Cape Town - Team composure in a tense white-baller? Far from ideal by South Africa on Tuesday, that’s for sure.
But if you chose to look at the bigger picture instead, the confirmation that David Miller can be relied upon enough as an emergency wicketkeeper, if necessary, by the Proteas was a notable positive in terms of World Cup planning.South Africa found their new Andrew Hall, if you like, in that capacity at Newlands .
or even their Boeta Dippenaar, though his one-match stint behind the international stumps had been in a losing cause.The Proteas won the first of three Twenty20 internationals against Sri Lanka on the novel grounds of eclipsing a Super Over slug-out after the main phase of the contest was tied.
Although the format was different, this was still a useful workout for the national side, who fielded a line-up heavily dominated by players expected to travel to CWC 2019 in England in May and were given a slightly overdue but highly welcome run for their money after the one-sided 50-overs series.There would have been decidedly mixed feelings in the South African dressing room afterwards about how they dealt with pressure moments during this match: some aspects were decent, including the way they handled the extra “mini-match” both with bat and ball, although the down side was that they really should not have taken the fixture to the Super Over in the first place after an unnecessarily helter-skelter finish to their main chase at the crease.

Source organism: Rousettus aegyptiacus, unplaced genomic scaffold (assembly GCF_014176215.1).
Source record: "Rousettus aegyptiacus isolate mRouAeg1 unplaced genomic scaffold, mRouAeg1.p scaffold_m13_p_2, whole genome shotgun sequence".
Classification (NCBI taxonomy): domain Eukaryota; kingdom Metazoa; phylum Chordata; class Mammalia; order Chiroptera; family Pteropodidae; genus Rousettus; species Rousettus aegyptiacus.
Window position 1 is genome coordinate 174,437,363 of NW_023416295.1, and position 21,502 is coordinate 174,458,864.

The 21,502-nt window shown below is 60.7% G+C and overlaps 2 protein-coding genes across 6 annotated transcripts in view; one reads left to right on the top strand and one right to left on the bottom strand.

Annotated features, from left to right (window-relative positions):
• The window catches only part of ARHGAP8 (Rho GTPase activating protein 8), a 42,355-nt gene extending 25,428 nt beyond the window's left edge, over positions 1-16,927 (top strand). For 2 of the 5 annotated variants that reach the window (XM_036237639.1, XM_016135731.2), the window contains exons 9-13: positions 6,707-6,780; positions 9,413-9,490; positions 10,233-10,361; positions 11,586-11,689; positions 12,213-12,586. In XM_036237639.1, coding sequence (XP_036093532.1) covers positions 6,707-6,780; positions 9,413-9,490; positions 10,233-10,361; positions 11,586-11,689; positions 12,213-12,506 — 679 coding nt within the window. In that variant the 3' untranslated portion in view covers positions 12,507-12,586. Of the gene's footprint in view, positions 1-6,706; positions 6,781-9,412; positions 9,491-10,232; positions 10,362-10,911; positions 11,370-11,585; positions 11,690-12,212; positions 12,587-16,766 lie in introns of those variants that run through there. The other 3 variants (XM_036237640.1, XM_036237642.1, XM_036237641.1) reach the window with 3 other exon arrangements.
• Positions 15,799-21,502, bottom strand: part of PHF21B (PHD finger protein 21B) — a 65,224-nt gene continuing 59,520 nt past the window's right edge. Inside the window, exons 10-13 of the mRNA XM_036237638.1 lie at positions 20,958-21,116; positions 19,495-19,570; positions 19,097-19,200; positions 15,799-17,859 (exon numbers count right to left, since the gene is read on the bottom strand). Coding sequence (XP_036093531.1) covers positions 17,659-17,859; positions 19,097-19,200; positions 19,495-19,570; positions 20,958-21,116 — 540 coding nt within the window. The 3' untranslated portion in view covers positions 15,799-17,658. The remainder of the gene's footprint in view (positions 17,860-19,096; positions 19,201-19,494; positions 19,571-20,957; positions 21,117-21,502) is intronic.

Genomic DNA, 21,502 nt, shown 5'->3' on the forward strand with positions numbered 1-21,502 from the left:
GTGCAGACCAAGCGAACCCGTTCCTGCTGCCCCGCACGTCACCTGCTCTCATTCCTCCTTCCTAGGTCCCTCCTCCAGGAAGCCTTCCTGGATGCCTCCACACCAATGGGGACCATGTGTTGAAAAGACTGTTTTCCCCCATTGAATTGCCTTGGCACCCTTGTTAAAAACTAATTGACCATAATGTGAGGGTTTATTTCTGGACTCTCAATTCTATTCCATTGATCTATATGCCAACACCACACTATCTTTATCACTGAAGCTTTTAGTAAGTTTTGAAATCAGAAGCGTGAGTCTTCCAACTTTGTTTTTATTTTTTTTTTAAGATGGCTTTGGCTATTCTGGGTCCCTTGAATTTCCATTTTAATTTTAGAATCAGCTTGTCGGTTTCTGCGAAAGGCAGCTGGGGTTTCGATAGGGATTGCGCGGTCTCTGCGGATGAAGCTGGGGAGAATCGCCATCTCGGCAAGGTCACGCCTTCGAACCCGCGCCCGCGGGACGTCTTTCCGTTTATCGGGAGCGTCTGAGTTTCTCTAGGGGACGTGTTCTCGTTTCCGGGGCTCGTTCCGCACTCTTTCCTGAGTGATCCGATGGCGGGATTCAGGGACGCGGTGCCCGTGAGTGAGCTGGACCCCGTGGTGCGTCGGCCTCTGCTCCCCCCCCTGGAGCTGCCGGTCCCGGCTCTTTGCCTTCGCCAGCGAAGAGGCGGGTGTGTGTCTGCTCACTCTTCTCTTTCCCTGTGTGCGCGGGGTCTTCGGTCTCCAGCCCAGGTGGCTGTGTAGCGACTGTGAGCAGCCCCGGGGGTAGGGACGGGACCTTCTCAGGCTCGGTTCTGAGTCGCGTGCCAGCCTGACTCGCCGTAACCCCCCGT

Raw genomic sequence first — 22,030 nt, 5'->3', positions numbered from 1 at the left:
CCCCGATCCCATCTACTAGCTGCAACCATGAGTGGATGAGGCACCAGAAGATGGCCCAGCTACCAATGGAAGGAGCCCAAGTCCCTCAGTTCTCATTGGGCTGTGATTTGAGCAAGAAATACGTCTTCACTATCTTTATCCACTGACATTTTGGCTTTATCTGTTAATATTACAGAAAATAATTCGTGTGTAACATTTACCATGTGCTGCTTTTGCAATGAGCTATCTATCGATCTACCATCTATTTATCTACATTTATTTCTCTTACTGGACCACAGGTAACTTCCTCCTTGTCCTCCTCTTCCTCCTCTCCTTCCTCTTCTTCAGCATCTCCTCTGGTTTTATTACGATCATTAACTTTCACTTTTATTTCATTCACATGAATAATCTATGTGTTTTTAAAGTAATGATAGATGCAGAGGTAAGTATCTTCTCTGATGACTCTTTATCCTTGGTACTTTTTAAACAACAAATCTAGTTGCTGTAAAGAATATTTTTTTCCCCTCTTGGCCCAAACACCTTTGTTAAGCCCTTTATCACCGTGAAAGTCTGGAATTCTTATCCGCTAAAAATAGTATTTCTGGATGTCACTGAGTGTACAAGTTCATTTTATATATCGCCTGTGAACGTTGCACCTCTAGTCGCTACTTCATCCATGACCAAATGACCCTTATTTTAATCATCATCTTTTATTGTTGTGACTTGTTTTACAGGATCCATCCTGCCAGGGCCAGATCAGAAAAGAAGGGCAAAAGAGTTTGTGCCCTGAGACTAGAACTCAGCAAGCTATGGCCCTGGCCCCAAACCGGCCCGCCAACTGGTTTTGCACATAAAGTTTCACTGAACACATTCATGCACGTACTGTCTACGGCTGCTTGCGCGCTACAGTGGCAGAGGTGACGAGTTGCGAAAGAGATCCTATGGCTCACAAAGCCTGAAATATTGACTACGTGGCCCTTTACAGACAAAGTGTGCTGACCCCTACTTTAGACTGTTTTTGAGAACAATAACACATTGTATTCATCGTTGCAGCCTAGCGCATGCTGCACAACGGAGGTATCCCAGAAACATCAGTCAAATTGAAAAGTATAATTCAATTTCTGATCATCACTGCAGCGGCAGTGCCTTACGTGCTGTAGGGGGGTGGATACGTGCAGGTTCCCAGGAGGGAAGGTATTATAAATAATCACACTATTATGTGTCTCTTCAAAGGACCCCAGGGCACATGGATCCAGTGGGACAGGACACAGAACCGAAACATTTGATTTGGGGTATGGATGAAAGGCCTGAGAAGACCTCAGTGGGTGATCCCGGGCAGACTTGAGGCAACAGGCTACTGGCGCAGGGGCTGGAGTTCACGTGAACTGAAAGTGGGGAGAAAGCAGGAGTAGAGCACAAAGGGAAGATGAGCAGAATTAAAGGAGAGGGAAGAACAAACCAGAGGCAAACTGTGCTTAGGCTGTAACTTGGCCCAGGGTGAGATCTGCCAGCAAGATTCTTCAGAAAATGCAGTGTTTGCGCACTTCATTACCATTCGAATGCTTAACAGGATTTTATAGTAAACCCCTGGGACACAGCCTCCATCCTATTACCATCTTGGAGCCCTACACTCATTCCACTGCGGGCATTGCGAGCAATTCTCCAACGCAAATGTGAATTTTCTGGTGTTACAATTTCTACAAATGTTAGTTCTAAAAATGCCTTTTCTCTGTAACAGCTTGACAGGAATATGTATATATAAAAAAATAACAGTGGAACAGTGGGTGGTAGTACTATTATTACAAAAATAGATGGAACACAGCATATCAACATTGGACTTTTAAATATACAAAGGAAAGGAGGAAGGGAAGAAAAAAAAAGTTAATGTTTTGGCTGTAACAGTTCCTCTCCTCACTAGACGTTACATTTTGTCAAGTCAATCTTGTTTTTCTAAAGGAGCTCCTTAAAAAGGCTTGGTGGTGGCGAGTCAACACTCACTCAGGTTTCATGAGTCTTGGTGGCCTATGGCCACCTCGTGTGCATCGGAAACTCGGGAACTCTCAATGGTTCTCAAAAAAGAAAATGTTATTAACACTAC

So yes, there were clouds on the night, but also at least one noteworthy silver lining as Miller passed an acid, unusually dual-role examination of his cricketing package.